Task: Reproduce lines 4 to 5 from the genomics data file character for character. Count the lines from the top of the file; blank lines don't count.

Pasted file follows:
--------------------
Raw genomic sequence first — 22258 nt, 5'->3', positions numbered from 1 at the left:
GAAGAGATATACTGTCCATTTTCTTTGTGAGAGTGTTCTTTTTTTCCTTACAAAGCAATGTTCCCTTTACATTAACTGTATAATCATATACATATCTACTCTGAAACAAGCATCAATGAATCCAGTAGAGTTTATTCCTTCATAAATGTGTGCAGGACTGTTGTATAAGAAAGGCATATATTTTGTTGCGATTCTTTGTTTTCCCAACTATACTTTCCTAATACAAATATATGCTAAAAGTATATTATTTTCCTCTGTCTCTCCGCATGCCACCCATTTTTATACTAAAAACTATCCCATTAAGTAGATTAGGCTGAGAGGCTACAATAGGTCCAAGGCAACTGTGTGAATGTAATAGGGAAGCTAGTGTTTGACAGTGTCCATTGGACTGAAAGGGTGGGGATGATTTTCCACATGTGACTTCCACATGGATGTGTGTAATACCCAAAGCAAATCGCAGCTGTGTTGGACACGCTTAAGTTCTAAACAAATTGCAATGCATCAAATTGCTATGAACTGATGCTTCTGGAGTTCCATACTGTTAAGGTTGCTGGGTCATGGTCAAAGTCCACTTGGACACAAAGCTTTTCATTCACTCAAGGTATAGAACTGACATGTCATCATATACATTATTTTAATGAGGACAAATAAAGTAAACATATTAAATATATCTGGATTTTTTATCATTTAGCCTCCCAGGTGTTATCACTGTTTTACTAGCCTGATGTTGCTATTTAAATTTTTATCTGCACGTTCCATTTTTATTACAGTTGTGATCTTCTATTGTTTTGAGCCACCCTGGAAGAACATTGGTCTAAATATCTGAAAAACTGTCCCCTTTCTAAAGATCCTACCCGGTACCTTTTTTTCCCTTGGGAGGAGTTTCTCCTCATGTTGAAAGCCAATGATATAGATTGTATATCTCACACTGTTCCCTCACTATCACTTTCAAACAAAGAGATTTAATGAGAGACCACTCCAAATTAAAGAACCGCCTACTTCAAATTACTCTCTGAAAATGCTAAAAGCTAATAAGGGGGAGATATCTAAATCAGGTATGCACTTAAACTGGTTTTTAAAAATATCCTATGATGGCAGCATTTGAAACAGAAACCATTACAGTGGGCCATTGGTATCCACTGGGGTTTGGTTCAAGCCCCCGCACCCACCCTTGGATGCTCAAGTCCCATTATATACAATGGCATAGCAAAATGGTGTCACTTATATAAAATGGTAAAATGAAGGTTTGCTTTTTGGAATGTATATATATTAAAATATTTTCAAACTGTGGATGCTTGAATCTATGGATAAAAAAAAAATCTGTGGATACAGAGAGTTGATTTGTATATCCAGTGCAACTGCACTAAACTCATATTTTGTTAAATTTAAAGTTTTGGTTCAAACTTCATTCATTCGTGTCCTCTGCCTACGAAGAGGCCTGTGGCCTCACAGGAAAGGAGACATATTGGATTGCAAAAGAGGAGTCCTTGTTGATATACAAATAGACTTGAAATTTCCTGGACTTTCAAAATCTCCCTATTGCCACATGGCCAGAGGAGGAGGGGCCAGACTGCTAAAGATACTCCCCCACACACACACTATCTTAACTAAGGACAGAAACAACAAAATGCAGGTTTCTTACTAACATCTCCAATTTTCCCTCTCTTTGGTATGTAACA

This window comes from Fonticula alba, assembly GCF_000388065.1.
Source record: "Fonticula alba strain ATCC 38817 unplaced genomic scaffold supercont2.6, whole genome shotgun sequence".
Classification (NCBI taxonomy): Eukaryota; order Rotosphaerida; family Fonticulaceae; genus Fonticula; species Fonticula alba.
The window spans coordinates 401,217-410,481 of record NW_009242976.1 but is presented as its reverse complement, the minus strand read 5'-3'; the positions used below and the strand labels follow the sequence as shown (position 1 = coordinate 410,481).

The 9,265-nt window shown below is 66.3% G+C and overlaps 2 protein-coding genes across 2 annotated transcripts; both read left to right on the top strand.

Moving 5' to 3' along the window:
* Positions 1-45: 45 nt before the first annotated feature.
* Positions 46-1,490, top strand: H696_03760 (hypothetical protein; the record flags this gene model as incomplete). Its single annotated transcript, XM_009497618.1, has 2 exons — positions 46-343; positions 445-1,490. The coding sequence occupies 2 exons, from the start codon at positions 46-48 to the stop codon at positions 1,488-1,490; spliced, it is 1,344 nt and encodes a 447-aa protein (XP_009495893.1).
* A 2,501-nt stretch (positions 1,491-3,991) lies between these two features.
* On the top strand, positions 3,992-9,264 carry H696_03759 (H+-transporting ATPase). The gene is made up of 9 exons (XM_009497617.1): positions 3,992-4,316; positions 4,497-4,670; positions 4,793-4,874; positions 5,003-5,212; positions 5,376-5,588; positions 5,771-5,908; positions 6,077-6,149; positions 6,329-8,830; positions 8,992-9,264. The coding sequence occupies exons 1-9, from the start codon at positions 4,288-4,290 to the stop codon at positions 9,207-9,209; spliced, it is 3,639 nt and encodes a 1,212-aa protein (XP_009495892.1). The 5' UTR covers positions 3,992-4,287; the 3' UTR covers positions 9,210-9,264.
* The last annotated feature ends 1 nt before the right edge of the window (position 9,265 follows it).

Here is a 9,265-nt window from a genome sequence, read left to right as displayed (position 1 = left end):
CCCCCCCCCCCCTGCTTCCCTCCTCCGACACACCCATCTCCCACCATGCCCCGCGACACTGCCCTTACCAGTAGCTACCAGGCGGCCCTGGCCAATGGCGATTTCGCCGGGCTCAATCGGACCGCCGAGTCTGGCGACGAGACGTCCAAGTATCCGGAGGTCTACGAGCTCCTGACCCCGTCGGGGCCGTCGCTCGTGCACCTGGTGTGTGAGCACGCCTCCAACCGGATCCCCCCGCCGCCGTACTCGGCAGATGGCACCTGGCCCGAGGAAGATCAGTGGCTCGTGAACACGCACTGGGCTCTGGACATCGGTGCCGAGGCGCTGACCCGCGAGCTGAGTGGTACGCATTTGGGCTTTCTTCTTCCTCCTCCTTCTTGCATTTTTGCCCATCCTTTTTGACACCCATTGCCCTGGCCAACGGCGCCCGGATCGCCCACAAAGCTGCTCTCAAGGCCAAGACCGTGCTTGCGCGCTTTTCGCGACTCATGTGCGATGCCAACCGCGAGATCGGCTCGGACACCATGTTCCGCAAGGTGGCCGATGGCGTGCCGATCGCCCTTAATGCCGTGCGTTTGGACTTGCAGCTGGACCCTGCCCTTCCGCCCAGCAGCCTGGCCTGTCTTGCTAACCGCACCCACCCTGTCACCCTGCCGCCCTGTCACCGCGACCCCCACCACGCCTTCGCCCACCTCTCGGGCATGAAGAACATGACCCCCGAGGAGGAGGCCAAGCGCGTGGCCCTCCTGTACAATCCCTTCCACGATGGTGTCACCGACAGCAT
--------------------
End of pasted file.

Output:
Source record: "Fonticula alba strain ATCC 38817 unplaced genomic scaffold supercont2.6, whole genome shotgun sequence".
Classification (NCBI taxonomy): Eukaryota; order Rotosphaerida; family Fonticulaceae; genus Fonticula; species Fonticula alba.